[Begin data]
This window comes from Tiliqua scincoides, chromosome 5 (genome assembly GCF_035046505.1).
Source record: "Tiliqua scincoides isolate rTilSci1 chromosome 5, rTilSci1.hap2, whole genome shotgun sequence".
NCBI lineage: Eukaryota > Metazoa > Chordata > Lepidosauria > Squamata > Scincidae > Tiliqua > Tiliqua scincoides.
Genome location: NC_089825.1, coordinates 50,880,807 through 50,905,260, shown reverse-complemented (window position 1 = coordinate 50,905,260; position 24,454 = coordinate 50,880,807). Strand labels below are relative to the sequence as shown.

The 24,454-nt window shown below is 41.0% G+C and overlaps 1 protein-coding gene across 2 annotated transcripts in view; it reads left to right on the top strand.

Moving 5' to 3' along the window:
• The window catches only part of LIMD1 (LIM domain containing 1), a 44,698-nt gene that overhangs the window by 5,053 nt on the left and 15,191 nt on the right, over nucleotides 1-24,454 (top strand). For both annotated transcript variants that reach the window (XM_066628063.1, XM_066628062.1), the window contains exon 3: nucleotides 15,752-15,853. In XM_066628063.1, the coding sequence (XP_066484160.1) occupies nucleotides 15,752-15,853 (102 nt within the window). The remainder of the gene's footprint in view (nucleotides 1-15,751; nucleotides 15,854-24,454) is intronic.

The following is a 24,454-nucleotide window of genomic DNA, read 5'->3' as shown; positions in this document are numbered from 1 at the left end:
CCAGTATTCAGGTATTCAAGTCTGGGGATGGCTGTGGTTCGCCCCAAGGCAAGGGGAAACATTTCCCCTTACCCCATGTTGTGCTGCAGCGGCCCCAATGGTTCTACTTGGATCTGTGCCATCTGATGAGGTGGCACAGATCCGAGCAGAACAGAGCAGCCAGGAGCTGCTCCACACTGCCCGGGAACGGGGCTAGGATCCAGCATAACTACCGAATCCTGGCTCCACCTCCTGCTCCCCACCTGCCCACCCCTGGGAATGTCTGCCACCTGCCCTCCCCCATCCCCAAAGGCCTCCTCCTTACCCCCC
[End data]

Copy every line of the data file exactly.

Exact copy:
This window comes from Tiliqua scincoides, chromosome 5 (genome assembly GCF_035046505.1).
Source record: "Tiliqua scincoides isolate rTilSci1 chromosome 5, rTilSci1.hap2, whole genome shotgun sequence".
NCBI lineage: Eukaryota > Metazoa > Chordata > Lepidosauria > Squamata > Scincidae > Tiliqua > Tiliqua scincoides.
Genome location: NC_089825.1, coordinates 50,880,807 through 50,905,260, shown reverse-complemented (window position 1 = coordinate 50,905,260; position 24,454 = coordinate 50,880,807). Strand labels below are relative to the sequence as shown.

The 24,454-nt window shown below is 41.0% G+C and overlaps 1 protein-coding gene across 2 annotated transcripts in view; it reads left to right on the top strand.

Moving 5' to 3' along the window:
• The window catches only part of LIMD1 (LIM domain containing 1), a 44,698-nt gene that overhangs the window by 5,053 nt on the left and 15,191 nt on the right, over nucleotides 1-24,454 (top strand). For both annotated transcript variants that reach the window (XM_066628063.1, XM_066628062.1), the window contains exon 3: nucleotides 15,752-15,853. In XM_066628063.1, the coding sequence (XP_066484160.1) occupies nucleotides 15,752-15,853 (102 nt within the window). The remainder of the gene's footprint in view (nucleotides 1-15,751; nucleotides 15,854-24,454) is intronic.

The following is a 24,454-nucleotide window of genomic DNA, read 5'->3' as shown; positions in this document are numbered from 1 at the left end:
CCAGTATTCAGGTATTCAAGTCTGGGGATGGCTGTGGTTCGCCCCAAGGCAAGGGGAAACATTTCCCCTTACCCCATGTTGTGCTGCAGCGGCCCCAATGGTTCTACTTGGATCTGTGCCATCTGATGAGGTGGCACAGATCCGAGCAGAACAGAGCAGCCAGGAGCTGCTCCACACTGCCCGGGAACGGGGCTAGGATCCAGCATAACTACCGAATCCTGGCTCCACCTCCTGCTCCCCACCTGCCCACCCCTGGGAATGTCTGCCACCTGCCCTCCCCCATCCCCAAAGGCCTCCTCCTTACCCCCC